“Lark the Ivy On” is the fifth outing for Dewey Syntax and as a long-term listener I can say that this is the most mature effort to date. Every track on the CD shows the care and consideration the artist took to create a body of work that is on par with his influences. Notably, Dewey Syntax makes good use of extended guitar riffs without becoming self-indulgent. From the first note of “Better Days Ahead” to the fade out of “Moonlight / Still in Love,” the CD shows Eric Dewey’s coordinated effort to guide your soul on an evocative journey. In fact, to not listen to the CD from beginning to end is to lose some of the story and to be cheated of the essence and spirit that is “Lark the Ivy On.”
The following is a review of specific songs on the CD that stood out to me:
“Better Days Ahead” is the most optimistic song for a first track and sets the bar quite high for the rest of the CD. The opening chord strikes deep and then the melody lifts your head and shows you the bright horizon. Listen carefully as the song builds to about midway through the song where the song seems to illustrate self-doubt followed by re-energized optimism in the bridge. The end of the song is a bookend with the beginning just to remind you that better days are ahead.
The most remarkable thing about “Awaiting Fate/Fate’s Arrival” is that it can best be described as “it was, and is, and is to come.” So take a moment to visualize the song like this: There’s a man about to meet his fate when he asks himself, “How did it come to this?” Then the second part of the song begins as he goes back to the beginning to find out. This song seems to be filled with choices that you can sense at intervals. At the heart of the song is the question of fate vs. choice. Are we what fate wants us to be or are we the sum or our choices? Finally, fate arrives at the point of the song’s beginning and we find out what happens to the man. In the end is simple acceptance and the song fades out.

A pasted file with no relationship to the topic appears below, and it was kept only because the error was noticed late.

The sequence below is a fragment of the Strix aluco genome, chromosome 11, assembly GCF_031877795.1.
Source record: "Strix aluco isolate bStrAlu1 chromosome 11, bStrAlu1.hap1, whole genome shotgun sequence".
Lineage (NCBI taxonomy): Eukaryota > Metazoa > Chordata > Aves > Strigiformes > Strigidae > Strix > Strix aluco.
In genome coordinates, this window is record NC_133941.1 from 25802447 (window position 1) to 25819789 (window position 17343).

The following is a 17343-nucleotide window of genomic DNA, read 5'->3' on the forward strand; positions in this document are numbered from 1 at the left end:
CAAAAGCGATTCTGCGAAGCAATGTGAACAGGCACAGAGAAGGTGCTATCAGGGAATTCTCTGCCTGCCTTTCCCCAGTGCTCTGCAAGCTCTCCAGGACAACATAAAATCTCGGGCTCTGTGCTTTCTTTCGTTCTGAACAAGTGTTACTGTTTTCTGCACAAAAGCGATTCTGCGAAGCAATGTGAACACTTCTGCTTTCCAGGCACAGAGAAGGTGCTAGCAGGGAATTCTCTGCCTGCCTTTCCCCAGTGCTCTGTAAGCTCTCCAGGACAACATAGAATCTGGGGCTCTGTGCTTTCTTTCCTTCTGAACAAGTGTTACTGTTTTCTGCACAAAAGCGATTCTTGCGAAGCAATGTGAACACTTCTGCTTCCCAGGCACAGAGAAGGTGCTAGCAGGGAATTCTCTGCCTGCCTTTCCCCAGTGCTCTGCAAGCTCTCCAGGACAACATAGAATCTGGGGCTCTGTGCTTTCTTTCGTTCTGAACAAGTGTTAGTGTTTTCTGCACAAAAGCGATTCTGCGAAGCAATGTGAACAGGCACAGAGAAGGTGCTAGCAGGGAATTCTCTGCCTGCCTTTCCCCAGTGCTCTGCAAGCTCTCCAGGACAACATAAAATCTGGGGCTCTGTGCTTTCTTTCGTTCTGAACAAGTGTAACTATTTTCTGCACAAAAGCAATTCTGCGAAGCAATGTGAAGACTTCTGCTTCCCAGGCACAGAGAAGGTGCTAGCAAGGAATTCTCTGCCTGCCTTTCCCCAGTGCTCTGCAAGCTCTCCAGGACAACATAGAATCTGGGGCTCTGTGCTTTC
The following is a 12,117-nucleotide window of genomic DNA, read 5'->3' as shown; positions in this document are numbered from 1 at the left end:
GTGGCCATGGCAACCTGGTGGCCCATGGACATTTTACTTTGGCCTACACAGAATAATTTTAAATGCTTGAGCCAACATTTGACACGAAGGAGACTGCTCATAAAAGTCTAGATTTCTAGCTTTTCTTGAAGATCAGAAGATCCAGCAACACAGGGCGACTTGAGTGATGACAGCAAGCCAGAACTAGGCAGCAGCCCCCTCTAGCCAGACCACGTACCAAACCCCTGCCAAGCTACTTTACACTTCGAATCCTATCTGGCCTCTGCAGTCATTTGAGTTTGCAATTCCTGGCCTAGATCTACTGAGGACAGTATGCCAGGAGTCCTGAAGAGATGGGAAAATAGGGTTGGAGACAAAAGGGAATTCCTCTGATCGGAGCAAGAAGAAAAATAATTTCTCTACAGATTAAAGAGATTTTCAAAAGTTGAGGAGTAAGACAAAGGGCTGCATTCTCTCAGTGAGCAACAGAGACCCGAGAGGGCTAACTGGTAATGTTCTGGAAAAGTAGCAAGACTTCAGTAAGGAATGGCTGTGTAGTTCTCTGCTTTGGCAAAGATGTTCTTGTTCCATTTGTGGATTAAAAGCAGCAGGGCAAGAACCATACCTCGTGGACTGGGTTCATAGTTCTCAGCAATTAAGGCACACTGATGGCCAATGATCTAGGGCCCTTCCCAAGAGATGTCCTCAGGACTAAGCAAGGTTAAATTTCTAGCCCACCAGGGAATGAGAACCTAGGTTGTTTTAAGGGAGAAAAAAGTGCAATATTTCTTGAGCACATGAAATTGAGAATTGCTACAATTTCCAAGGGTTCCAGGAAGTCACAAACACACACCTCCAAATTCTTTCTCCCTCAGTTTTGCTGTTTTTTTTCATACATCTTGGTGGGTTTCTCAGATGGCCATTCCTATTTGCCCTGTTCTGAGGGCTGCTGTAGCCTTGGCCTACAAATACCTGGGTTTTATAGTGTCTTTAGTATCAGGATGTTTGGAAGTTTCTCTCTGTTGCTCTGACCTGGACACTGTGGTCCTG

My personal favorite is “And Then We Have.” I think this track is the most melodic and engaging of all the songs on the CD. The song is well put together with defined verses and a beautiful chorus. During the verses, Dewey Syntax has some great runs, and true to form, they are done perfectly and fit with the universe that Eric Dewey created for this album. One other thing that is done well is Dewey Syntax’s usage of bookending the song in a way that shows how much time and thought went in to producing something truly important.
To sum everything up, I highly recommend this CD to anyone who wants to sit down and relax with pleasant company and a bottle of wine. You can actively listen to the album or you can have the music enhance your evening. I wouldn’t go so far as to say it’s a record like “Breakfast in America” is for Supertramp—a once-in-a-career album—but it’s not too far behind. Add this CD to your collection today.